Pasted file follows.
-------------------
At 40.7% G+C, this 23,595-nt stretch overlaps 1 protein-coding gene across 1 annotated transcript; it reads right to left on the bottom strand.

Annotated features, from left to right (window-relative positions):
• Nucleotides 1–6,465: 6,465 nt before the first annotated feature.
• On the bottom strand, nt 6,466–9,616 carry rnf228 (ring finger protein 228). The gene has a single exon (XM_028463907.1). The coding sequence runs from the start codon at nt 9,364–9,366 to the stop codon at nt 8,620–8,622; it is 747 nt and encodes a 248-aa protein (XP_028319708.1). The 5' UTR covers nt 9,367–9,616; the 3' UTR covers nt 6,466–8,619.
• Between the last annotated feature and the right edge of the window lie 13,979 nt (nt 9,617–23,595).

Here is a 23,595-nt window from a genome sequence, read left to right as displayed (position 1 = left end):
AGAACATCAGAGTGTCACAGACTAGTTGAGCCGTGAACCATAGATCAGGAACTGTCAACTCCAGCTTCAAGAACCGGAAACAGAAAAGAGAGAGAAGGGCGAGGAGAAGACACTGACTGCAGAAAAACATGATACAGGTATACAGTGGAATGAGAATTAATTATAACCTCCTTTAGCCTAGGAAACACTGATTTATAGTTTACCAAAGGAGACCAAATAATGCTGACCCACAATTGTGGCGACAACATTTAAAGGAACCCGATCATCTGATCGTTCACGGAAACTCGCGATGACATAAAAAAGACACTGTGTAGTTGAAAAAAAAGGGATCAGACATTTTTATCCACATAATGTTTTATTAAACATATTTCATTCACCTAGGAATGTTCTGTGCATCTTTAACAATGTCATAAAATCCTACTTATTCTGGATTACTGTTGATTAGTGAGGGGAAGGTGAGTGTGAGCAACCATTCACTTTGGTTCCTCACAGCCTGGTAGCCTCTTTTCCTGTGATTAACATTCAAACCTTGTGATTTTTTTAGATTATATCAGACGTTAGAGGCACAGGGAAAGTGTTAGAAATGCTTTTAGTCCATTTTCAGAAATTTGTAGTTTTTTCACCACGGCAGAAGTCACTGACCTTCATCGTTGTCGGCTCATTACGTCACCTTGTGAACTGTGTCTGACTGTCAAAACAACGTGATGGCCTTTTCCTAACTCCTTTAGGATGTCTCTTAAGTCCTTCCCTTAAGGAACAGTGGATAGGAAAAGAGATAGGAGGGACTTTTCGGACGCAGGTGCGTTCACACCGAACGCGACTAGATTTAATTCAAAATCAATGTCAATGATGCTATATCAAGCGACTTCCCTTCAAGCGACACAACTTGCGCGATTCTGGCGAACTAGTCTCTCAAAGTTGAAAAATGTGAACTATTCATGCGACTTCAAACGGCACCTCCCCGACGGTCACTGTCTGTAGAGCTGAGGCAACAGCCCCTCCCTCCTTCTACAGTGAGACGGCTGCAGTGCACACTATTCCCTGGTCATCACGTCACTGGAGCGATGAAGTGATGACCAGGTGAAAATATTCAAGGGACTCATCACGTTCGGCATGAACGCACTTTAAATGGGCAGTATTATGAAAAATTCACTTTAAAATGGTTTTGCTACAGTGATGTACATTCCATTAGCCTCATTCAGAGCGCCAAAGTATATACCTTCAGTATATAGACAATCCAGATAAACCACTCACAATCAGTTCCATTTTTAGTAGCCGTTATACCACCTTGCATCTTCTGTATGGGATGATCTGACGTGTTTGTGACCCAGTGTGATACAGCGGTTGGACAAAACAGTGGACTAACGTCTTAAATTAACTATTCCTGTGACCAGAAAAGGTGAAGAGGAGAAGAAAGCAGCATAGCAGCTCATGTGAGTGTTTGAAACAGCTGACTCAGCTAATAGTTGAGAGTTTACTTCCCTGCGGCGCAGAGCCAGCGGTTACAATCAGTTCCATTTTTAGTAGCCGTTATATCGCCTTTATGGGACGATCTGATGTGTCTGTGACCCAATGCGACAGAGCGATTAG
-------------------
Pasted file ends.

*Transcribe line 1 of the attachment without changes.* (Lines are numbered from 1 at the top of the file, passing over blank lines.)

At 40.7% G+C, this 23,595-nt stretch overlaps 1 protein-coding gene across 1 annotated transcript; it reads right to left on the bottom strand.